There were similar, if less drastic, upgrades in most of the ship's departments, but Greentree was profoundly grateful that Alvarez's flag bridge, at least, had been left untouched. And while he was being grateful for things, he reminded himself, he should remember to list the fact that Lady Harrington's full staff was on board to greet her. From her reputation, she would be tactful enough to stay off his neck until he got his problems sorted out, and the presence of her staff would allow her to keep herself too busy getting the entire squadron organized to notice any internal chaos aboard her flagship until he could get it squared away.
He certainly hoped she would, at any rate, he thought, and drew a deep breath as the side party snapped to attention and an old-fashioned bugle sounded the opening notes of the Steadholders' March. Lady Harrington caught the green grab bar and swung gracefully from the access tube's zero-gee into Alvarez's onboard gravity, her treecat on her shoulder. She landed just outside the line painted on the deck, and her hand came up to her beret in salute as her trio of armsmen followed her from the tube.
"Permission to come aboard, Captain?"
Thomas Greentree was a Grayson. Despite his best efforts to adjust to new realities, he came from a male-dominated culture in which voices like that clear soprano had no business on the deck of a ship of war. Fortunately, that particular voice was one whose right to be just about anyplace it cared to be no Grayson officer would ever dream of questioning, and he snapped off a parade ground salute of his own.
"Permission granted, My Lady!" he replied, then held out his hand as she stepped across the painted line. "Welcome aboard, My Lady," he said in more normal tones, and hid a tiny flicker of surprise at the strength of her grip.
"Thank you, Captain." Honor surveyed the immaculate boat bay gallery, the side party, and the waiting honor guard and smiled. "I see Alvarez is still the best cruiser in the Fleet," she observed, and felt the pleasure of everyone in earshot at the compliment.
"I think she is, at any rate, My Lady," Greentree said, and if Honor sensed a few reservations behind that statement, she also sensed his determination to erase them as soon as possible. Well, that was fair enough. This ship had a reputation in the Grayson Navy, and Thomas Green-tree was even better aware of that than she was. And unlike the last time Honor had assumed command of a GSN squadron, she'd actually managed to do her homework and scan the personnel packages on her new flagship's senior officers.
Even a casual glance at those records would have made it obvious that the Office of Personnel hadn't picked her flag captain at random. As a lieutenant, Greentree had served as assistant tactical officer aboard High Admiral Matthews' old ship, GNS Covington, the only Grayson cruiser to survive the original Peep attempt to conquer Yeltsin's Star by proxy. After Grayson formally joined the Alliance, he'd been detached to the Star Kingdom and an abbreviated, intensive stint at the RMN's Advanced Tactical Training Course, then sent back to Yeltsin to command one of the first new-build destroyers. His prewar record against the pirates who had once infested the area around Yeltsin was impressive, and he'd further distinguished himself commanding a light cruiser division in Fourth Yeltsin. From his file, he was one of those officers who made a habit of exceeding every responsibility that came his way, and she felt Nimitz's close, evaluating regard join hers as she looked back at him.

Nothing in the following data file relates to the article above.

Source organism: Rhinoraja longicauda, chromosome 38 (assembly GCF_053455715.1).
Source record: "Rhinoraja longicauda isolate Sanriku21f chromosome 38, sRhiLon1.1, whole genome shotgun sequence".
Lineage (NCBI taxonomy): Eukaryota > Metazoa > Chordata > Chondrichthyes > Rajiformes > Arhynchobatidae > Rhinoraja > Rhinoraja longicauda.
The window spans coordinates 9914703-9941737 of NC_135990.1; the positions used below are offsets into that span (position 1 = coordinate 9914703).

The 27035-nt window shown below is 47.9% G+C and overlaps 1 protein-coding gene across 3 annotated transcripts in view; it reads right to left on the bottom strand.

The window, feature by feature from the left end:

The captain was a chunky man. Like most Graysons, he was shorter than shein his case, by at least fifteen centimetersand, although he was actually ten years her junior, he looked much older. His thick brown hair, worn long for a Grayson, was streaked with white under the high-peaked cap of the GSN, and crows-feet framed his level brown eyes, evidence that his planet had gained access to the prolong treatments too late for him to receive them. Yet she detected no resentment for her own physical youth, and he moved with a muscular fitness which spoke of both self-confidence and as much gym time as he could pry loose from other concerns. In some ways, he reminded her of an older (physically, at least) Paul Tankersley, and he radiated that same inner sense of solid reliability.
All in all, she was inclined to approve of Captain Greentree, and that was good. As her flag captain, he would be her tactical deputy. It would be his job, even more than Alistair McKeon's, to transform her plans and intentions into successful action. His record had suggested that he was the right man for the job, but there was always the possibility that the record was wrong. Or, for that matter, that personality clashes no one could predict would doom what ought, on paper, to have been a superior command team. Her last flag captain had almost become a case in point. Not because of any shortcoming on his part, but because Honor herself had found it so difficult to forget the fact that he was an ex-Peep whose ship had killed Raoul Courvosier. Fortunately, the fact that Alfredo Yu was such a fundamentally good man, coupled with the empathic insight Nimitz gave her, had helped her overcome her prejudices, and Yu's performance had been critical to the victorious outcome of the Fourth Battle of Yeltsin.
But aside from an understandable amount of tension at meeting his new commodore, Greentree seemed to have himself and his command well in hand, and now he indicated the wiry, black-haired young man beside him.